Jessica Alba is something of an underrated Marvel icon, thanks to her portrayal of Sue Storm in the two Fantastic Four movies of the 2000s, which made her the first actress to portray the Invisible Woman in a live-action film that was actually released.
And seeing as Sue is typically portrayed as white, Alba’s casting was especially notable given her Latina heritage — even if her natural looks were hidden beneath a blond wig and blue contacts.
Despite her stint in the superhero world coming to an end 15 years ago, Alba doesn’t think the number of women of color in Marvel movies has risen as much as it should have since then. During an interview with Glamour UK, Alba acknowledged the industry’s progression in this area in recent years but admitted that there’s still a ways to go, labeling the MCU’s output specifically as “still quite Caucasian.”
“Even if you look at the Marvel movies – that’s the biggest driver of fantasy and what’s happening right now in entertainment, because it’s sort of the family thing – it’s still quite white. I would say I was one of the few back in the day… And it was before Marvel was sold to Disney… but it’s still quite… more of the same.”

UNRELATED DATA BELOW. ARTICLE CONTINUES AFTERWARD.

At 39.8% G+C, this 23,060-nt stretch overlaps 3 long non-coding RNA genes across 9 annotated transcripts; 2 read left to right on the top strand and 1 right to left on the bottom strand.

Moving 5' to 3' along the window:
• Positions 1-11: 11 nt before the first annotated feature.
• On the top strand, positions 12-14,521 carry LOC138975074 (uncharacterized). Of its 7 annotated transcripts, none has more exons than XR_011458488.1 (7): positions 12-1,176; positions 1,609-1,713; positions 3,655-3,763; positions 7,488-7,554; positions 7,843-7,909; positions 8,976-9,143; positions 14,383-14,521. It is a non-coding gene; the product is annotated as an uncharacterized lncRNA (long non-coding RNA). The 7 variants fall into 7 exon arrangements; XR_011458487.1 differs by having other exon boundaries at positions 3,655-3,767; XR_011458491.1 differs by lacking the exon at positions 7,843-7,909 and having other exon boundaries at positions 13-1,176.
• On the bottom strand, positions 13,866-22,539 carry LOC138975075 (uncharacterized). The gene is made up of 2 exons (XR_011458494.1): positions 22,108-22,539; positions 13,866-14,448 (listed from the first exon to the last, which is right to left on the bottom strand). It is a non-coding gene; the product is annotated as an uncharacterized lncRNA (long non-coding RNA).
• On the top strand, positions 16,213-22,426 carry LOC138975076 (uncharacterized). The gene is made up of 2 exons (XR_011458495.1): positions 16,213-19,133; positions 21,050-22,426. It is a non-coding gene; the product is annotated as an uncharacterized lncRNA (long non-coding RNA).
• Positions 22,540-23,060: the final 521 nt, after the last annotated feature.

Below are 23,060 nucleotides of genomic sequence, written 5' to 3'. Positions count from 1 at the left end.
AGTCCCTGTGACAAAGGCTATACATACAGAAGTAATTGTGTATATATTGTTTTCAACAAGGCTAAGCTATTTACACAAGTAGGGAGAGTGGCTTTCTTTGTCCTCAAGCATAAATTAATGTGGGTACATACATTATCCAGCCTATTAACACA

Making clear that she wasn’t just singling out Marvel unfairly, Alba then added that she believes the “system just has to be more diverse” as she views the root of the problem being the predominance of Caucasian men in positions of power.
“It’s the same in business and in Hollywood – if you have people in charge who aren’t really reflective of the audience you’re appealing to, they only know what they know. They only know what they like. And so they’re going to gravitate towards more of the same. And 50 percent of the population, we’re women. And we like action movies, and we like superheroes, and we like romantic comedies, and we like dramas and horror, and all of that. But if 90 percent of the people in charge don’t look like us, they’re just going to continue to do the same.”
In Marvel Studios’ defense, Kevin Feige and company are clearly working hard to diversify the franchise’s female characters, as seen in the recently concluded Ms. Marvel, featuring the MCU’s first Muslim heroine. However, Alba’s obviously right that the company must strive to do better.
It’ll be interesting to see, for one thing, whether the incoming Fantastic Four reboot sticks to the all-Caucasian depiction of the First Family in the comics, or follows the lead of previous films and casts at least one person of color. Not that the latest rumors are pointing in this direction, though.